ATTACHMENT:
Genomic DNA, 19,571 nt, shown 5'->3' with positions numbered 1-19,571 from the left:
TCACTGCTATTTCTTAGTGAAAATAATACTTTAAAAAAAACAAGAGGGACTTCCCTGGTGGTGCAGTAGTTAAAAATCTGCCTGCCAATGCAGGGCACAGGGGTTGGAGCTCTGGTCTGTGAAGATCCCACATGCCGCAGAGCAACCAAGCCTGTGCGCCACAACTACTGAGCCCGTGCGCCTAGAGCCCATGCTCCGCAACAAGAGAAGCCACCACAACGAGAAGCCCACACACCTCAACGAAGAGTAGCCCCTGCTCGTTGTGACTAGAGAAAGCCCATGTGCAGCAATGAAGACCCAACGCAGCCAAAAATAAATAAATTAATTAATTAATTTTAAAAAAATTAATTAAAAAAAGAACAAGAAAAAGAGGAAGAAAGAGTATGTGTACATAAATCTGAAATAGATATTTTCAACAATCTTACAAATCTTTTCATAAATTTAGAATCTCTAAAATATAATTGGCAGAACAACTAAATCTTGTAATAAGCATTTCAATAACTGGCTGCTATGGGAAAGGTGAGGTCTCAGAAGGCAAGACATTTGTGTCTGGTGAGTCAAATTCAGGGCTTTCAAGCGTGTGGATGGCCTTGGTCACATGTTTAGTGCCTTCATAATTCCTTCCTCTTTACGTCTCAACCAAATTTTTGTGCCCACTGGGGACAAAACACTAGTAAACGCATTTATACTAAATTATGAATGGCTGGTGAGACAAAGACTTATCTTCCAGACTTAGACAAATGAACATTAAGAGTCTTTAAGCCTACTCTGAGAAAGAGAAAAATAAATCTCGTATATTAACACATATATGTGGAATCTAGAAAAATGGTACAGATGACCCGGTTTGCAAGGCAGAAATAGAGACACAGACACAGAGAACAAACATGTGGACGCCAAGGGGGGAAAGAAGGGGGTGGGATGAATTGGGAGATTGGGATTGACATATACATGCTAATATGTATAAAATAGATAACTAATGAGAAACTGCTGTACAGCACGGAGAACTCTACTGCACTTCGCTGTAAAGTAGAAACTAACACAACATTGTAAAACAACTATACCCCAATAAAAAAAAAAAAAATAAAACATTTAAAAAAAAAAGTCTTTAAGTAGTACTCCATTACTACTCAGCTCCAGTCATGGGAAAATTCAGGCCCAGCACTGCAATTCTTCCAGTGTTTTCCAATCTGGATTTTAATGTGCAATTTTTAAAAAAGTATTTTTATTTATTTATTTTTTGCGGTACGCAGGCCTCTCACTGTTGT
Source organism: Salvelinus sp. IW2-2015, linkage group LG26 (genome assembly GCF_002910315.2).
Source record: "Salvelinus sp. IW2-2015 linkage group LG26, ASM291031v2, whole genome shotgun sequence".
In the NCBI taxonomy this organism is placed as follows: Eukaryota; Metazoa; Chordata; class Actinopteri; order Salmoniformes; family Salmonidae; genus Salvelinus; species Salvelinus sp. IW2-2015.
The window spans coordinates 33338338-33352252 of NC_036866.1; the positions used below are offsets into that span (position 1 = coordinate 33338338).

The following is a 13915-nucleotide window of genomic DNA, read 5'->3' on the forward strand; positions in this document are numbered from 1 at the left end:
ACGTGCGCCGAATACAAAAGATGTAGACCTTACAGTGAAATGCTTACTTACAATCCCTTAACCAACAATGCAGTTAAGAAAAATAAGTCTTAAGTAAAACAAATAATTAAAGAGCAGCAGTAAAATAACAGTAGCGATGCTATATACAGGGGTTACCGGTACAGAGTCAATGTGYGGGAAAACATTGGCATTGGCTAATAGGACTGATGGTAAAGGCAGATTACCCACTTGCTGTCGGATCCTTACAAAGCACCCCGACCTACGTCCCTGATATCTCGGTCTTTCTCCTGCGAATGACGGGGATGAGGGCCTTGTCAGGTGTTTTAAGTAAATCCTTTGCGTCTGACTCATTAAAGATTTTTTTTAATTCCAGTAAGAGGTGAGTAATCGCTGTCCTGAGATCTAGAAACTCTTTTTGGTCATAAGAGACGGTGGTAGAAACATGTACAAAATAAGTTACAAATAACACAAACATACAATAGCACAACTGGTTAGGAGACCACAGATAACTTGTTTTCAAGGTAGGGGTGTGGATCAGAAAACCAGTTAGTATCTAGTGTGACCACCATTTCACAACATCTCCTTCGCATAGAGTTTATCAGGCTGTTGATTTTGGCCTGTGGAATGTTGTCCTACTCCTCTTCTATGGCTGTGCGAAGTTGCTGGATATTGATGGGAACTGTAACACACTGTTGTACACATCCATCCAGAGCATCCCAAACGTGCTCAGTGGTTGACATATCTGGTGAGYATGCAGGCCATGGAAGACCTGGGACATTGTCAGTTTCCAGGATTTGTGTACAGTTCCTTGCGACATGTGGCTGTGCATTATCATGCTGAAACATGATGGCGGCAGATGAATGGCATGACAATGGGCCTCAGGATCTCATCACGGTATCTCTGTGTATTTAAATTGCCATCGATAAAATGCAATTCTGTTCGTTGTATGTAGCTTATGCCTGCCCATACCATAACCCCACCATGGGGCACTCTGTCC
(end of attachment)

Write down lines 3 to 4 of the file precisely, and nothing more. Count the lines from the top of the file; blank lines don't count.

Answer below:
Source organism: Salvelinus sp. IW2-2015, linkage group LG26 (genome assembly GCF_002910315.2).
Source record: "Salvelinus sp. IW2-2015 linkage group LG26, ASM291031v2, whole genome shotgun sequence".